E. The disturbance causes significant impairment in social or occupational functioning and represents a significant decline from a previous level of functioning. In school-aged children, the impairment may be manifested by a significant worsening in school or academic performance dating from the trauma.
F. The symptoms do not meet criteria for dementia due to head trauma and are not better accounted for by another mental disorder (eg, amnestic disorder due to head trauma, personality change due to head trauma).
Postmortem studies of traumatic brain injury (TBI) have demonstrated pathological changes that cannot be detected by conventional neuroimaging studies. Neuropsychological testing is the most sensitive means of characterizing the cognitive deficits of survivors of head injury.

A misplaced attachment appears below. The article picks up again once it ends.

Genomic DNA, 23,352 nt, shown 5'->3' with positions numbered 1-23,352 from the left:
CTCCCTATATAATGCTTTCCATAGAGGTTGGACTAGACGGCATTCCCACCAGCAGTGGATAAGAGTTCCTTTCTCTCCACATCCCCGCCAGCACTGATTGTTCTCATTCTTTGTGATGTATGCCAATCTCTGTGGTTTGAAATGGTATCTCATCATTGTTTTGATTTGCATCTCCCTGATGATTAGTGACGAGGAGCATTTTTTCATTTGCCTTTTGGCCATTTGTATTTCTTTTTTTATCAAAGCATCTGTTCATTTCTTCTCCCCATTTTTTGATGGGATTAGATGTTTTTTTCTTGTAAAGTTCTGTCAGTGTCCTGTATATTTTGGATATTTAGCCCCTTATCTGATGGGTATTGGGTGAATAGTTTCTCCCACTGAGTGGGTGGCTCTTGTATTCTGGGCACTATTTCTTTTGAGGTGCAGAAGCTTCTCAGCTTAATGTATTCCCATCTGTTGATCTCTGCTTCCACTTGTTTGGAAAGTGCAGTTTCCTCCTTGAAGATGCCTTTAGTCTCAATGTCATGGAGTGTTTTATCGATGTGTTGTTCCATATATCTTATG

Rapid improvement of head injury typically occurs within the first 6 months. Problems continuing after 18 months usually continue indefinitely. Approximately 15% of patients complain of problems more then 12 months after injury. This group is likely to experience persistent and intrusive symptoms that may be refractory to treatment and impose a lifelong disability.
At least one study found the persistence of dizziness as a symptom that seemed to portend a longer and more significant symptom complex. Other studies found that depression, pain, and symptom invalidity were correlated with longer and worse symptoms.